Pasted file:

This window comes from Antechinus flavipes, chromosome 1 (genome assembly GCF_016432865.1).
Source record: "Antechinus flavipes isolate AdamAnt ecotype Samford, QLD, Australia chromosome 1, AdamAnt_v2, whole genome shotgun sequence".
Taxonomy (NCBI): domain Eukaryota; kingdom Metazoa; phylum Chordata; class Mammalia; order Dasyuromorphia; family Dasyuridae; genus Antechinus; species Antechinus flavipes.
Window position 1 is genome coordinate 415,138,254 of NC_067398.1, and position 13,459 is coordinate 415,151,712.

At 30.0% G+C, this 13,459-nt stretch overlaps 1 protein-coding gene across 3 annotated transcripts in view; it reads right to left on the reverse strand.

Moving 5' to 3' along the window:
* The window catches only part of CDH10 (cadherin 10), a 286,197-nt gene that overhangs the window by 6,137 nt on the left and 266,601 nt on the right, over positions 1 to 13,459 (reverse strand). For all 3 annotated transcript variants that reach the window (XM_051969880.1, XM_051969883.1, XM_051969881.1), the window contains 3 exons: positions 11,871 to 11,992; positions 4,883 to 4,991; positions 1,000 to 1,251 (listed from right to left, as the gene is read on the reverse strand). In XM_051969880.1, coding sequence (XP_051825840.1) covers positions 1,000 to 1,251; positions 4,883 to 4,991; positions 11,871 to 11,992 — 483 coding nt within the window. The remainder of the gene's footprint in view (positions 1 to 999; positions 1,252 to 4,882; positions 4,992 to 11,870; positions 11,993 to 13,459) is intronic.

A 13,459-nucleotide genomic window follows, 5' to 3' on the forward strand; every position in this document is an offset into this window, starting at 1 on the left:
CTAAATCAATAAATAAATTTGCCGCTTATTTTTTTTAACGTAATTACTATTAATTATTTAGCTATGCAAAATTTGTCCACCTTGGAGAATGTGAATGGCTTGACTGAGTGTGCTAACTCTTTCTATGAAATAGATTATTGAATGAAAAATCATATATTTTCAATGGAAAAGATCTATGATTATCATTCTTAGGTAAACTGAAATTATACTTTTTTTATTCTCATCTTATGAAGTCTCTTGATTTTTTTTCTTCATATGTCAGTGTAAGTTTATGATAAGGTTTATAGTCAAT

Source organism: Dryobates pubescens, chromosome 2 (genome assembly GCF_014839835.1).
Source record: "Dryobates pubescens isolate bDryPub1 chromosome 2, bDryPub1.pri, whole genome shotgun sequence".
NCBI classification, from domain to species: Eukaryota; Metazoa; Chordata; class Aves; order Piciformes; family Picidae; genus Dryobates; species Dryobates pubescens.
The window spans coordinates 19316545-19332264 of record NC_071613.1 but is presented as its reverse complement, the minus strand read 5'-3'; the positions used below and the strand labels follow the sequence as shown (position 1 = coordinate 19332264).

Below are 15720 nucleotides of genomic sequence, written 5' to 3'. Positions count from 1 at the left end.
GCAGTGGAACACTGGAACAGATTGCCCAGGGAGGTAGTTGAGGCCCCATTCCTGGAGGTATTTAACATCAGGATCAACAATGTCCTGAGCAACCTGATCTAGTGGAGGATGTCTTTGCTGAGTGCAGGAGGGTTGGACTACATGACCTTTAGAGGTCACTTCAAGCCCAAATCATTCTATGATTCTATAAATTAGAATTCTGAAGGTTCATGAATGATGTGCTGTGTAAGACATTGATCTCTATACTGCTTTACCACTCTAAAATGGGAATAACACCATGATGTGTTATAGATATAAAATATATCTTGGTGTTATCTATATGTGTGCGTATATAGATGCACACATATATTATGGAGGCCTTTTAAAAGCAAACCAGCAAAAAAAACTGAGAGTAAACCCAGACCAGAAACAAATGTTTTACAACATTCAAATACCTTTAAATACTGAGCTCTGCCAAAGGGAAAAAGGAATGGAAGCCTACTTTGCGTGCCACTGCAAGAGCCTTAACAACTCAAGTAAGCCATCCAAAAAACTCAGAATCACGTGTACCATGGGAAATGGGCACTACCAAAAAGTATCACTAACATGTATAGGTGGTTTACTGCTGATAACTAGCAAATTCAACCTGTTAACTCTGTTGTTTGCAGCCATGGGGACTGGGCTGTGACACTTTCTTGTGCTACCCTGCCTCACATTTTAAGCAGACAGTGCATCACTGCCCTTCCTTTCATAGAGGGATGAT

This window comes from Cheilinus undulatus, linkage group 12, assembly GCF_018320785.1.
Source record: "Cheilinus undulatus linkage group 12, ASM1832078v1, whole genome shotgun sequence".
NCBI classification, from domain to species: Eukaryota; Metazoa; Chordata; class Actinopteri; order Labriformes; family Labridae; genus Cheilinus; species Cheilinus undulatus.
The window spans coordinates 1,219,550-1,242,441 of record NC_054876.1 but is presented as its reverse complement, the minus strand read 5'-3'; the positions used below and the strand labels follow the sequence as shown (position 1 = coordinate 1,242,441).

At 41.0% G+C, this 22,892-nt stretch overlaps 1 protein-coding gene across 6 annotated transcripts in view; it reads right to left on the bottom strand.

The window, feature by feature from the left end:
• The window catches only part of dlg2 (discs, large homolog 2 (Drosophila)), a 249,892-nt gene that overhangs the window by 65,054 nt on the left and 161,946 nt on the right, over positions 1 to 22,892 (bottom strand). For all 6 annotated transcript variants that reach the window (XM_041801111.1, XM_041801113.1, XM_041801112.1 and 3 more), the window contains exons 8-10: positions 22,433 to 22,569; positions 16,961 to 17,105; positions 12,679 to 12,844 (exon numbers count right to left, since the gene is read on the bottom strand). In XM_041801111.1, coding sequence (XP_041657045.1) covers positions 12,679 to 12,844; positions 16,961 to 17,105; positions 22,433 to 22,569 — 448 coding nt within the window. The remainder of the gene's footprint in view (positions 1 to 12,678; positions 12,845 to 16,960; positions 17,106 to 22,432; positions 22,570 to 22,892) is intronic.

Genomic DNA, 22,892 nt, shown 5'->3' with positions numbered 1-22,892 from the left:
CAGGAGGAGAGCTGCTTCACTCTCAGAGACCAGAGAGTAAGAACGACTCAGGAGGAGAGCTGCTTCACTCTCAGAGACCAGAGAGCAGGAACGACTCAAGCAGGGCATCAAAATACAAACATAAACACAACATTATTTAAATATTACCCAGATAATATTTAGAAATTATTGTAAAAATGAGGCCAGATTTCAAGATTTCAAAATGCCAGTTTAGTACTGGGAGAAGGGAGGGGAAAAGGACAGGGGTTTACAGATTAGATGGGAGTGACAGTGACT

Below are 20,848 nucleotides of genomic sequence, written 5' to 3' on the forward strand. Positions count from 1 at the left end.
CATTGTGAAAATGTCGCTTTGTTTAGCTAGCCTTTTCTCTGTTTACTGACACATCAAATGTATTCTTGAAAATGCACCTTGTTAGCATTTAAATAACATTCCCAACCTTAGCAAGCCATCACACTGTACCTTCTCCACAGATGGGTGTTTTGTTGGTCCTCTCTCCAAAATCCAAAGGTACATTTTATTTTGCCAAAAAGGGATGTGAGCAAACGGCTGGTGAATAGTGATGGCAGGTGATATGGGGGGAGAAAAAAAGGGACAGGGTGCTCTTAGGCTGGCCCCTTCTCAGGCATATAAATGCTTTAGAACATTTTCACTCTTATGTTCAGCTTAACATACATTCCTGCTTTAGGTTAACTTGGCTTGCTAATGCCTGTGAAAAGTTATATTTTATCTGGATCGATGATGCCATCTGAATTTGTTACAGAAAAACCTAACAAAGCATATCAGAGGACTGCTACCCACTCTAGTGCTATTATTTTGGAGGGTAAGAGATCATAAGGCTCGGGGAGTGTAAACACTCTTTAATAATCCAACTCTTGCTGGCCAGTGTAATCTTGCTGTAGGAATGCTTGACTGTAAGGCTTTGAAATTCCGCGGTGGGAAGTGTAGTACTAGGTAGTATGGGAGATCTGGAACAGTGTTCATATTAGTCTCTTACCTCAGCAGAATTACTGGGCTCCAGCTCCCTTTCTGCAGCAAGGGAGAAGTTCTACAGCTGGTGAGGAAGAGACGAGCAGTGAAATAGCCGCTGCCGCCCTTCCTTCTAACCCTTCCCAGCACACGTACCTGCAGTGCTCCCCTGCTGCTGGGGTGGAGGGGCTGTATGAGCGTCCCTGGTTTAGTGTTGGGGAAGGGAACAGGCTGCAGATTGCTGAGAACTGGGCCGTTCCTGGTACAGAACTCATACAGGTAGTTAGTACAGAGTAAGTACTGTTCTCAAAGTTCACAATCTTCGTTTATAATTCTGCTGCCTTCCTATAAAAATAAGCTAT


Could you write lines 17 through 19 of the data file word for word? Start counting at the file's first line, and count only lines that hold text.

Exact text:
Source record: "Cheilinus undulatus linkage group 12, ASM1832078v1, whole genome shotgun sequence".
NCBI classification, from domain to species: Eukaryota; Metazoa; Chordata; class Actinopteri; order Labriformes; family Labridae; genus Cheilinus; species Cheilinus undulatus.
The window spans coordinates 1,219,550-1,242,441 of record NC_054876.1 but is presented as its reverse complement, the minus strand read 5'-3'; the positions used below and the strand labels follow the sequence as shown (position 1 = coordinate 1,242,441).